Santiago clarified that Glenn’s undertaking “deals only with the consequences of the military operations of the US government under the VFA. But the generation or production of toxic wastes in question is done as an integral part of the activities of the US armed forces as built into the nature of the function of the US government as a party to the VFA.”
Which means, according to Santiago, that the VFA “must be terminated” as “the resolution of the grave implications at hand points directly to (its) existence and operationalization.”
Santiago said Glenn Defense Marine Asia and the US government could not limit the resolution of the waste dumping issue to the VFA.
“The principles of international law governing the protection and conservation of the environment—such as those against poisoning the seas and oceans by dumping of hazardous wastes—cannot be derogated by treaties or (bilateral) agreements between states,” she said.
“This category of legal obligations is characterized as erga omnes obligations. The International Court of Justice (ICJ) has characterized them as obligations (that) every state owes to the international community as a whole; they involve the rights of every state, as declared by the ICJ in the Barcelona Traction Case (ICJ Reports, 1970, pp. 3, 32),” Santiago said.
“Article 53 of the Vienna Convention on the Law of Treaties characterizes a jus cogens norm as a norm of general international law ‘accepted and recognized by the international community as a whole from which no derogation is permitted,’” Santiago said.
She added that the consequence of contravening a norm of jus cogens character was expressed by the same provision: “A treaty is void if, at the time of its conclusion, it conflicts with a peremptory norm of general law.”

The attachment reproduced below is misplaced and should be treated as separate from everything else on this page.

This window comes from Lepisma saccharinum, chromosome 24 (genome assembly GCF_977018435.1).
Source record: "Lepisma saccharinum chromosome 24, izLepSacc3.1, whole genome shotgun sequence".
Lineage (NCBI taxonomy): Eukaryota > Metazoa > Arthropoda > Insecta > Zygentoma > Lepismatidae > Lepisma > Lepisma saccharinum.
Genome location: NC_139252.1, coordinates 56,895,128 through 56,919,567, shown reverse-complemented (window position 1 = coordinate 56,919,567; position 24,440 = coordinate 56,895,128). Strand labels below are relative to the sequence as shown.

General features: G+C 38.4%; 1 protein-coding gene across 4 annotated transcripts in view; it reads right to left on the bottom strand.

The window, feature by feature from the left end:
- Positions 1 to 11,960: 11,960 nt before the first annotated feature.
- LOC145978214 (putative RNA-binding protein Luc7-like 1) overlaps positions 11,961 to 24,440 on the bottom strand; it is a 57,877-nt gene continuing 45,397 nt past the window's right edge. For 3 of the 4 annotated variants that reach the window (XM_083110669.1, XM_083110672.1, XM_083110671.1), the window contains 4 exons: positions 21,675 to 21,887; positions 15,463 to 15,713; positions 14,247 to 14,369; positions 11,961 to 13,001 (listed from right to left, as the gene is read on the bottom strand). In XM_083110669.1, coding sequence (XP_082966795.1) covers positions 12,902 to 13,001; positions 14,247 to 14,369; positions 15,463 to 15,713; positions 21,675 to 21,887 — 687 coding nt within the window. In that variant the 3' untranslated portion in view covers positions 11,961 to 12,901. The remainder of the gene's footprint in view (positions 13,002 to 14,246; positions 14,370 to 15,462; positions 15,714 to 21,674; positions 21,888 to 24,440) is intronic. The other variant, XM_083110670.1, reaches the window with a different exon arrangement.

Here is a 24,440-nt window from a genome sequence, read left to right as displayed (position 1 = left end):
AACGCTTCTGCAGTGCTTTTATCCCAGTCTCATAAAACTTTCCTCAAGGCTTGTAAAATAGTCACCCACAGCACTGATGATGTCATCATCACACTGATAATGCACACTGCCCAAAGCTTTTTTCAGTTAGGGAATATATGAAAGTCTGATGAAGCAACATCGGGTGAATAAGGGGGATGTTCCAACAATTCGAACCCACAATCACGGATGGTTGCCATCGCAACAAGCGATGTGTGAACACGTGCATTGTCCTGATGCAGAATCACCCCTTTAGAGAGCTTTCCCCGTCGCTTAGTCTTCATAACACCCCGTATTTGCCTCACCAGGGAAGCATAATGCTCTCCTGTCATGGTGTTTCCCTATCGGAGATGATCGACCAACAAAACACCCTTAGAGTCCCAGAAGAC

Santiago also said Article 64 of the Vienna Convention may assume more relevance in evaluating the VFA. “If a new peremptory norm of general international law emerges, any existing treaty which is in conflict with that norm becomes void and terminates,” she said.
“Article 64 provides for a ground of termination of treaty and Article 53 provides for a ground of invalidity,” she said.
Malacañang is not taking immediate action, however.
Speaking on state-run radio on Sunday, deputy presidential spokesperson Abigail Valte repeated the Palace’s position that it would wait for the results of the SBMA and Senate investigations before taking any action.
Santiago will file a resolution today to ask the Senate to investigate the waste dumping in Subic. The SBMA board meets today to discuss the initial results of the authority’s investigation.
In the interview with the Inquirer, Adan said he had talked with Glenn Defense officials and had been told that Glenn’s VFA assertions “were taken out of context.”
“In their years of operations, there has been no complaint about Glenn Defense. There’s no report to the VFACom [about complaints] relating to the Subic waste dumping] until now,” Adan said.
“We don’t know what happened or where it happened. The report coming out in newspapers is incomplete,” he added.
Felicito Payumo, chair of the Bases Conversion Development Authority (BCDA) which supervises the SBMA, said the SBMA should impose a waste disposal standard on vessels docked at the free port to help reduce environmental problems there.
“Based on our experience, our preferred method of collecting and hauling waste water or oily water from visiting ships is by trucks,” Payumo said.
“In fact, trucks are required in collection, handling and transfer services contracts when ships are docked [at] piers. Barges are used only if the ships are anchored in the middle of the bay,” he said. With reports from TJ Burgonio in Manila and Robert Gonzaga, Inquirer Central Luzon
Originally posted: 6:10 pm | Sunday, November 11th, 2012